On April 5, the World Meteorological Organization announced that the stratospheric ozone in the Arctic had suffered an unprecedented drop over the winter and early spring, causing a large area of very thin ozone much like the annual ozone hole that forms in the Antarctic. In an interview with News Bureau physical sciences editor Liz Ahlberg, U. of I. atmospheric sciences professor Don Wuebbles, an expert in stratospheric ozone, explains the processes behind ozone depletion and the implications of the record low levels.
What protection does the ozone layer offer? What are the risks of ozone depletion?
The stratospheric ozone layer is extremely important to life on Earth because it protects us from very harmful levels of solar ultraviolet radiation. Ozone is a molecule made of three oxygen atoms that absorbs ultraviolet radiation, preventing the most energetic wavelengths from reaching Earth's surface. Ninety percent of atmospheric ozone is in the stratosphere. A decrease in the amounts of stratospheric ozone is of concern because more of the harmful levels of ultraviolet radiation can then reach the Earth. We talk about there being good ozone and bad ozone - good ozone is the ozone in the stratosphere that protects us from this UV radiation, whereas bad ozone is that in the smog we breathe in urban areas that has direct health effects.
How much did the Arctic ozone deplete? What causes such sharp seasonal fluctuations?
There was a 40 percent decline in total ozone over a large region of the Arctic this winter and early spring. This was a very unusual event because most years it is not cold enough in the lower stratosphere over the Arctic to have such an event. This year the Arctic stratosphere was extremely cold leading to a very strong polar vortex and the formation of polar stratospheric clouds in the lower stratosphere. Those clouds act as reaction sites to convert less reactive forms of chlorine and bromine in the lower stratosphere to much more reactive forms that can then react catalytically to destroy stratospheric ozone.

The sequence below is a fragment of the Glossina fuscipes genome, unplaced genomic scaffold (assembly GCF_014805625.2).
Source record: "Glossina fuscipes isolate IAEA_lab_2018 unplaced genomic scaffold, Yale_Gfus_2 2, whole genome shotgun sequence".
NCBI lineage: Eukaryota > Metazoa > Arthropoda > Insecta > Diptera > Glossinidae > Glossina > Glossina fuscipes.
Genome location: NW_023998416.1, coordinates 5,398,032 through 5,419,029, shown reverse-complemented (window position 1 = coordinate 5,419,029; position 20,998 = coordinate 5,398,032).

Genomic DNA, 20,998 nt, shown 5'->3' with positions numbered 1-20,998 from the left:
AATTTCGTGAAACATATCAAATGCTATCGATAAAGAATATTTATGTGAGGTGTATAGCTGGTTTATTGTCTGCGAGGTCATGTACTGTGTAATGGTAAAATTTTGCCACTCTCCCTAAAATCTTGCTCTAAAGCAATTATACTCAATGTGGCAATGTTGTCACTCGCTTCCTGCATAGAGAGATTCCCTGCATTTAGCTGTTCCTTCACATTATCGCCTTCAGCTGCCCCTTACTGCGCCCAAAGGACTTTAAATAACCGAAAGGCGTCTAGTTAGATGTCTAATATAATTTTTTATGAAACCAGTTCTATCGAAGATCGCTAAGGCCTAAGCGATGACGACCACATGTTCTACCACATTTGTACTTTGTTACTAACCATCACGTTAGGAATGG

Then spring starts setting in with warmer temperatures and wave activity that break up the vortex, essentially spreading the depleted levels of ozone throughout the planet. Ozone is constantly produced and destroyed so the Arctic will fill in with higher levels of ozone from other latitudes.
These are essentially the same type of processes that produce the Antarctic ozone hole we have been seeing every year for more than 25 years, but we don't call the Arctic decrease in ozone a "hole" because it is so unusual.
We've been hearing about the "ozone hole" over the Antarctic for some time. What is the significance of now having record low levels in the Arctic as well?
It is likely the decrease in Arctic ozone will continue to be an extremely unusual event, in which case there will be very little long-term impact. The Antarctic ozone decrease occurs annually and will do so until the long-lived CFCS (chlorofluorocarbons) and other gases that are the sources of the reactive chlorine and bromine in the stratosphere are finally removed from the atmosphere.
How do the atmospheric conditions and UV exposure in the Arctic differ from the Antarctic?
Because of the presence of the land masses in the Northern Hemisphere, and winds blowing over those land masses, waves are produced that are then transported into the stratosphere where they keep the vortex weaker and temperatures too warm to form polar stratospheric clouds, at least in a normal year. In contrast, Antarctica is surrounded by ocean water and the polar winter vortex is much stronger around Antarctica.
Most of the time period of the high depletion over the Arctic this year were also times of strong lower level clouds, so very little of the increased levels of UV radiation reached Earth's surface. The ozone hole over Antarctica occurs every year so there is much more exposure to higher levels of UV for life in the Antarctic region.
The UN adopted the Montreal Protocol on Substances that Deplete the Ozone Level back in 1989. Wasn't that supposed to prevent further ozone loss? How long will recovery take?
The Montreal Protocol international agreement has resulted in the banning of the major compounds causing the high levels of chlorine and bromine in the stratosphere, but many of these compounds have very long atmospheric lifetimes so it will take a number of decades to clear the atmosphere sufficiently to allow ozone to recover. The Antarctic ozone hole may be with us for another 40-60 years.